Pitt freshman big man Birch can swat 'em all
College Football Videos
When Khem Birch blocked 12 shots in the past three games, no one in the Pitt locker room was the least bit surprised.
They have seen it for months in summer league games, pick-up games and practice. Nobody is safe from the lean, athletic, 6-foot-9, 220-pounder; six games into his college career, he appears to be one of the best shot blockers in school history.
"He just swats it out of there," forward Nasir Robinson said.
Robinson, a 22-year-old senior, called Birch's shot blocking ability "crazy." Robinson said every player on the roster, and even some team managers, have tasted rejection when they try to challenge the McDonald's All-American from Notre Dame (Mass.) Prep.
"He's got everybody at practice," Robinson said. "He got everybody but the coaches."
Birch can continue his rampage in the City Game when the No. 17 Panthers (5-1) play Duquesne (4-2) at 7 p.m. Wednesday at Consol Energy Center. Coach Ron Everhart said his Dukes, who have a minus-10 rebounding margin, must do a better job against the bigger Panthers.
"It's a matter of will as opposed to a matter of skill," he said. "We have to develop a mindset that will allow us to do it better."
Birch's length, athleticism and instincts have him averaging 2.3 blocks despite playing sparingly in the first four games. He made back-to-back starts for junior Dante Taylor (headache), who was cleared to play and is expected to start against Duquesne. Pitt coach Jamie Dixon said Taylor and Birch will share time at center.
"Either way," he said, "they're both going to play."
Birch's six blocked shots in Pitt's 81-71 victory over Robert Morris on Sunday was one shy of the school record — accomplished 14 times, most recently by Gary McGhee against Duquesne two years ago.
"He's long," said RMU guard Velton Jones, rejected three times by Birch. "I know when I was getting in the lane, shots that I usually get up, he was blocking them. So that was a little different experience."
Eight Pitt players have blocked seven shots in a game, from Sam Clancy to Charles Smith. Birch seems certain to break the record. His average of 2.3 — in only 16.0 minutes per game — would be the highest at Pitt in 15 years.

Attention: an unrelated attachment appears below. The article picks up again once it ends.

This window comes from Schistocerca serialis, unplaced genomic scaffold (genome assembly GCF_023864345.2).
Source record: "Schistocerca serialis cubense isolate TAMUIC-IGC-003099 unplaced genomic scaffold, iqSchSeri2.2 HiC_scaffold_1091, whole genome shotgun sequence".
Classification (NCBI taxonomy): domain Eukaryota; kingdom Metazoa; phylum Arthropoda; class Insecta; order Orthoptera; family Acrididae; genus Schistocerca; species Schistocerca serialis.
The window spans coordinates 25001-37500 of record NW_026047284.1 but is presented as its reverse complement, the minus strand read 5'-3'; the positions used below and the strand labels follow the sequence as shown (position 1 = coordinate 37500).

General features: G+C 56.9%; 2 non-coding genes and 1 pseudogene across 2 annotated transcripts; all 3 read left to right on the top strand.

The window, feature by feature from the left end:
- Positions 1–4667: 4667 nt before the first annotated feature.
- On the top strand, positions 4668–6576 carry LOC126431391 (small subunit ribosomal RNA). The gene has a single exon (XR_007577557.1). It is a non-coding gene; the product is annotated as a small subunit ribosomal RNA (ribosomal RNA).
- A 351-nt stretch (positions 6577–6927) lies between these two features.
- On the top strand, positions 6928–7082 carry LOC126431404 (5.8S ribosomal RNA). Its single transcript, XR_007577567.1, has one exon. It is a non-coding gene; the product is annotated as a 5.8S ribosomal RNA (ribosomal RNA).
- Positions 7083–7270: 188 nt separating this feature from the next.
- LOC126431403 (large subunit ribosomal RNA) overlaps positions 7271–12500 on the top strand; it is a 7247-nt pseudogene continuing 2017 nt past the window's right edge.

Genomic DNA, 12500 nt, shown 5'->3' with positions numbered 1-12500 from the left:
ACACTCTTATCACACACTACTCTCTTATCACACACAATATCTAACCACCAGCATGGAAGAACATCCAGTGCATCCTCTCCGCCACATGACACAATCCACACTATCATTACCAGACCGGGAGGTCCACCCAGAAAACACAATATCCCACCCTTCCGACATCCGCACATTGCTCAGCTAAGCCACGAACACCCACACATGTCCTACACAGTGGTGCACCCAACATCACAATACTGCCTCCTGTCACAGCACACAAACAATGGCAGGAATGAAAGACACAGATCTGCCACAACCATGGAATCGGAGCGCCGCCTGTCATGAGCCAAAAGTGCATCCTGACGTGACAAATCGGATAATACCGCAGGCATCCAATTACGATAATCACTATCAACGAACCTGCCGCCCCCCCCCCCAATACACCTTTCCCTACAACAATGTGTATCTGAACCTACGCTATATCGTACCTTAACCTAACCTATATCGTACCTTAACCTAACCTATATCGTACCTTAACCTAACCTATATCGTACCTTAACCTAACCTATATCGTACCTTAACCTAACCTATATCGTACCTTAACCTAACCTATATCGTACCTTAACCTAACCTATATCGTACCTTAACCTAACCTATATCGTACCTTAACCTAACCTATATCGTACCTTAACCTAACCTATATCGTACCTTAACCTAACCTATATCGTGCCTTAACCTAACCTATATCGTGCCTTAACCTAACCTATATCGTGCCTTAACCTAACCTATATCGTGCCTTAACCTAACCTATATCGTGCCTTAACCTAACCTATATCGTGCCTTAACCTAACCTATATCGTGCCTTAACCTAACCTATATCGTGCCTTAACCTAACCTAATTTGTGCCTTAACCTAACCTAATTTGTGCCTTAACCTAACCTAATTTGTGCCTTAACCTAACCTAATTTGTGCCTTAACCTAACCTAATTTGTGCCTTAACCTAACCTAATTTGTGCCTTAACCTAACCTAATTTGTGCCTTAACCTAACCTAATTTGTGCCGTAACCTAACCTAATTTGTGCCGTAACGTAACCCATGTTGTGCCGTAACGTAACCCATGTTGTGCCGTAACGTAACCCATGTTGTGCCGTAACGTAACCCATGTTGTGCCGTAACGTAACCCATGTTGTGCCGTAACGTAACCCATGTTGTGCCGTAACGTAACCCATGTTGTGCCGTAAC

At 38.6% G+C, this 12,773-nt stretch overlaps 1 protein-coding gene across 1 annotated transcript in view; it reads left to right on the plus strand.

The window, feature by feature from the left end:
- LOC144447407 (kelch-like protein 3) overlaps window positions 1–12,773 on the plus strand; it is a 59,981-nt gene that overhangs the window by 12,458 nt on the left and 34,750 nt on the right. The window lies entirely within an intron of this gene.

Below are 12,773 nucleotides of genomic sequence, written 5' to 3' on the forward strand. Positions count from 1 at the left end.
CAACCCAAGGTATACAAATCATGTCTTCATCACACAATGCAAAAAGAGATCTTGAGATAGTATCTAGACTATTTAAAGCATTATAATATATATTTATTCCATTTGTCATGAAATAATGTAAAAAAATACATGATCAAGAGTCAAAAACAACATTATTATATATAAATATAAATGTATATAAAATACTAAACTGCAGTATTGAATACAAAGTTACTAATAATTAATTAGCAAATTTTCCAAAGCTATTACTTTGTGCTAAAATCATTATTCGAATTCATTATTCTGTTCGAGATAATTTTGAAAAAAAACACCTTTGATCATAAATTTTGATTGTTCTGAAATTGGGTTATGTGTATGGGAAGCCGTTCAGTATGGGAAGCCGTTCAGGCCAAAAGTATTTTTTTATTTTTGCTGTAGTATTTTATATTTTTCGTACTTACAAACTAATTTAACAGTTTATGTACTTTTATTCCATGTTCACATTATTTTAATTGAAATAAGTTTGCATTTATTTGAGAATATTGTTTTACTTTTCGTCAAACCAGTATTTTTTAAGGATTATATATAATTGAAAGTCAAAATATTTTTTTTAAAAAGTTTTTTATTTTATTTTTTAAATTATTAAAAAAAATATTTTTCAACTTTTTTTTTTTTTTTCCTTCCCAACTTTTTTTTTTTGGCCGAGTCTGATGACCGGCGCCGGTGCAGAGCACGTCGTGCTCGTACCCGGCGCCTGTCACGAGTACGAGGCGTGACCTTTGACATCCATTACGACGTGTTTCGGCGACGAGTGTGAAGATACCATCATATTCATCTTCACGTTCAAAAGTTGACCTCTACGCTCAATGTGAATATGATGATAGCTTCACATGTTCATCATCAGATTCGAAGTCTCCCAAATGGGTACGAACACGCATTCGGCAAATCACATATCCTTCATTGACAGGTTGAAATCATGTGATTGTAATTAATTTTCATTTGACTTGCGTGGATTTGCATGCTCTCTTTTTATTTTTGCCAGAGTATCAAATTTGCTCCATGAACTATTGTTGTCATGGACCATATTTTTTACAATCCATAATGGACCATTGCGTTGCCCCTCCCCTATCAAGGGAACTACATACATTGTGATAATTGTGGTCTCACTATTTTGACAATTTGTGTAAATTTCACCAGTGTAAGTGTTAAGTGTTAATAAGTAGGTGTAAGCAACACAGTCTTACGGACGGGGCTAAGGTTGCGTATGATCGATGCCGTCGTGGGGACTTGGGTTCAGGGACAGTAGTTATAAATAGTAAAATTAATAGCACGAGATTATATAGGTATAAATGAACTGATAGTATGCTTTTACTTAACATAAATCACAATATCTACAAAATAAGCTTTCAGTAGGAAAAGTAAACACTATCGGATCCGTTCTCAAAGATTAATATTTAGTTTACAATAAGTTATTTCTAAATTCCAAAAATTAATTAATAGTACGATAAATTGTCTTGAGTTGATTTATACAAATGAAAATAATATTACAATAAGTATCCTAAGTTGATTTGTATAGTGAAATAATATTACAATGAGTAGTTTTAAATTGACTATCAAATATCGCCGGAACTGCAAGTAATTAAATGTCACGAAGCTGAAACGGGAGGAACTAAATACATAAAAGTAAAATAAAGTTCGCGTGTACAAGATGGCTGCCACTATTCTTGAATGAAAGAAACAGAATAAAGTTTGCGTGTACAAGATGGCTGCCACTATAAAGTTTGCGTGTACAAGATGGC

Birch said he is working to control his blocks, so that Pitt can gain possession.
"Sometimes I'm so long, when I reach out, I hit it hard by accident," he said.
Either way, Birch is providing an invaluable last line of defense.
"(On Sunday), I got a foul," Robinson said. "Velton Jones was driving to the lane, and I fouled him. (Birch) told me not to foul him (because) he's got it. Let him block the shot. I was like, 'My bad, man, my bad.' I can save a foul, and he can get a block.''
Robinson spoke reverently about Birch's instincts. He blocked six shots in the McDonald's All-America game and averaged 6.0 as a senior at Notre Dame Prep.
"I think it's perfect timing," Robinson said. "His leaping ability and timing is crazy. He's been doing that since he got here in the summer."
Show commenting policy
TribLive commenting policy
You are solely responsible for your comments and by using TribLive.com you agree to our Terms of Service.
We moderate comments. Our goal is to provide substantive commentary for a general readership. By screening submissions, we provide a space where readers can share intelligent and informed commentary that enhances the quality of our news and information.
While most comments will be posted if they are on-topic and not abusive, moderating decisions are subjective. We will make them as carefully and consistently as we can. Because of the volume of reader comments, we cannot review individual moderation decisions with readers.
We value thoughtful comments representing a range of views that make their point quickly and politely. We make an effort to protect discussions from repeated comments either by the same reader or different readers.
We follow the same standards for taste as the daily newspaper. A few things we won't tolerate: personal attacks, obscenity, vulgarity, profanity (including expletives and letters followed by dashes), commercial promotion, impersonations, incoherence, proselytizing and SHOUTING. Don't include URLs to Web sites.
We do not edit comments. They are either approved or deleted. We reserve the right to edit a comment that is quoted or excerpted in an article. In this case, we may fix spelling and punctuation.
We welcome strong opinions and criticism of our work, but we don't want comments to become bogged down with discussions of our policies and we will moderate accordingly.
We appreciate it when readers and people quoted in articles or blog posts point out errors of fact or emphasis and will investigate all assertions. But these suggestions should be sent via e-mail. To avoid distracting other readers, we won't publish comments that suggest a correction. Instead, corrections will be made in a blog post or in an article.